2016 Arbitrary Game Numbering, for the Internet
By: Joshua Simon
Because does it really matter? And I spent too long trying to actually number the bottom half.
The sole reason Battlefield 1 shows up on my 2016 list is because of what Dice was able to do with a single player campaign set in WWI. The individual War Stories that made up the campaign was a unique approach for a single player portion of an FPS. Each of the stories had its defining moments for me, from running along the top of a burning and broken zeppelin to sneaking through trenches behind enemy lines. I genuinely hope that going forward, this take on storytelling becomes more of a thing.
I was not a huge fan of the first Dishonored, yet for some reason loved my adventure through . While I usually take a pure stealth approach to games that allow it (ie Deus Ex), I found it all the more fun to plow through enemies with Corvo and his arsenal of weapons and abilities. This ended up being the primary appeal to me – Dishonored 2 is just flat out, nonsensical fun. Kicking unaware enemies off edges, sending out a devouring rat swarm, tossing a grenade into a group and watching body parts get sent in every which direction – none of it ever got old. Would I have liked a better story? Of course, but I can say that about a lot of games. In the end, Dishonored 2 was one of my favorite games in a jam packed 2016, and wait to see how Arkane Studio's Prey turns out.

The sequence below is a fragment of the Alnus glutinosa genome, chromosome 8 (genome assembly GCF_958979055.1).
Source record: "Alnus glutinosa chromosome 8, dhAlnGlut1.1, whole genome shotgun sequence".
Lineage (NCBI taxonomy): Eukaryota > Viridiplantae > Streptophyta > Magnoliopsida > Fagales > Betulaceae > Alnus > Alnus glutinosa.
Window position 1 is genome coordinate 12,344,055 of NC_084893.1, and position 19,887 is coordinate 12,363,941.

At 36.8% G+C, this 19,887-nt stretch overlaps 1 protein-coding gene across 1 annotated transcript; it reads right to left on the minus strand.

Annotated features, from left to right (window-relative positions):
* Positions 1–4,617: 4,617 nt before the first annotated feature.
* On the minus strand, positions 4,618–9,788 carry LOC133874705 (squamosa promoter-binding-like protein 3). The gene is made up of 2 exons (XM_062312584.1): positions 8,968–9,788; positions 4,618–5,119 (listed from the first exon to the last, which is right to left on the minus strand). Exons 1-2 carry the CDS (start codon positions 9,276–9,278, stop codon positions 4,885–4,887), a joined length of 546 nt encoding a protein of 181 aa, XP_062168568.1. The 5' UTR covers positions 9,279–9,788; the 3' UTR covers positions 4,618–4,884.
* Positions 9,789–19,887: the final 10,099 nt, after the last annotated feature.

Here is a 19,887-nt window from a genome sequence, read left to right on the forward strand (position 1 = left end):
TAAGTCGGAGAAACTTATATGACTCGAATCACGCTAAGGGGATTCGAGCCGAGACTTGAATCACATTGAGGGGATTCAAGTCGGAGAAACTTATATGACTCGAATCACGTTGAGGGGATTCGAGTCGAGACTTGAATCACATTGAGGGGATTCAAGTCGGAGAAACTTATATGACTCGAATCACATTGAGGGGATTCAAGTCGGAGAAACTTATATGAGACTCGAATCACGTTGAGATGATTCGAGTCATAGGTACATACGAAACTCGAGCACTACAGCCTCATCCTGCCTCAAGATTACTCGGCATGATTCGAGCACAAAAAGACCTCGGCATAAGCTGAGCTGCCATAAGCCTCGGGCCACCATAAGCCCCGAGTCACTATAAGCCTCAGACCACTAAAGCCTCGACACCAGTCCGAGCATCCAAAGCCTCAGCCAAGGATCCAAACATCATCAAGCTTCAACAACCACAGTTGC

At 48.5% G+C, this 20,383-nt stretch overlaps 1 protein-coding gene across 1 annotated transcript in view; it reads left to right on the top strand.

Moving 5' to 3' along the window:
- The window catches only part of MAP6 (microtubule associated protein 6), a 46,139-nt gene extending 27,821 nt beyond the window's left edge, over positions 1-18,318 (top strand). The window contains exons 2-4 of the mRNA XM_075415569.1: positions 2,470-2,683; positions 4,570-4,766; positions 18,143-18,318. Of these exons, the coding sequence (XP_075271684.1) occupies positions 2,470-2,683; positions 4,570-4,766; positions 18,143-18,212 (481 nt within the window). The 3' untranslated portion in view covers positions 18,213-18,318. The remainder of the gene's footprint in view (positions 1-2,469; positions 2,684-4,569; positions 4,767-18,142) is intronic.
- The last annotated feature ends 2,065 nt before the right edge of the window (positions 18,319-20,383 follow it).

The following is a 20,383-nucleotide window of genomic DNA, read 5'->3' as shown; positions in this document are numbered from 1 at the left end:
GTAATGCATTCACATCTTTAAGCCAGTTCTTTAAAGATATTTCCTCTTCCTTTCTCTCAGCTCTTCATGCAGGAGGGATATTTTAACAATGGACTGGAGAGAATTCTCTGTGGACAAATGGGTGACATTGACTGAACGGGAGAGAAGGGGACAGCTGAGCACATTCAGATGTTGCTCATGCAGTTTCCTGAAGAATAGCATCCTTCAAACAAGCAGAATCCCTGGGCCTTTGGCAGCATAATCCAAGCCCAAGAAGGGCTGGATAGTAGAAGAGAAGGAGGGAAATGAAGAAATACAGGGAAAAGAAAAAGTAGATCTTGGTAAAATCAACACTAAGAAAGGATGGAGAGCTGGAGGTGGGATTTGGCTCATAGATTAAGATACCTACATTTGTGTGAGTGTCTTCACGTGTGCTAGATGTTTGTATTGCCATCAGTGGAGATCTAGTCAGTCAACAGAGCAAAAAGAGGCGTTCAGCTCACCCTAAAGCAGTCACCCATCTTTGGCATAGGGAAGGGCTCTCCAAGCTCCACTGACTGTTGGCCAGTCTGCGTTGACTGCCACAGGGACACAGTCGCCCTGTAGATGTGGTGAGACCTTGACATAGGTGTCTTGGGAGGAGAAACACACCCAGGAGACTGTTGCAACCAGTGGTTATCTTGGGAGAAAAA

There was a point in time where I played nothing but Overwatch for hours on end. It was a nice change of pace from the typical FPS, as well as the plethora of remasters and sequels that came out in 2016. It has a certain charm to it, one that tends to coincide with Blizzard games. Every character was fun to play around with, even if only for a couple matches. The end round payload standoffs were always nerve wracking. Pulling off an Ult at the perfect moment brought a feeling of euphoria. And although I've fallen out of Overwatch for now, I look back at it with genuine admiration.
Batman: A Telltale Series
No surprise here, Telltale was able to come up with a unique take on both Batman and Bruce Wayne alike. Besides the death of Thomas and Martha (non-spoiler), pretty much every other aspect of the story is completely original, and doesn’t shy away from showing the more adult side of Gotham and the violence stored within. Every episode had some distinguishing factor from the others, which made Batman one of my most memorable Telltale experiences since the first Walking Dead.
Deus Ex: Mankind Divided
Deus Ex: Human Revolution was one of my favorite games on the 360; Mankind Divided was practically the same game with a "current gen" skin - not a complaint as much as it is a compliment. Although I have some gripes with the game (credit balancing, certain lack of repercussions, some emotionless narration), playing it was just flat out fun. Sneaking around as Jensen and taking down enemies, no matter if stealthily or with the plethora of deadly abilities, never got old. Couple gameplay with Eidos Montreal's take on the post "Aug Incident" Prague and you get one hell of a world to lose yourself in.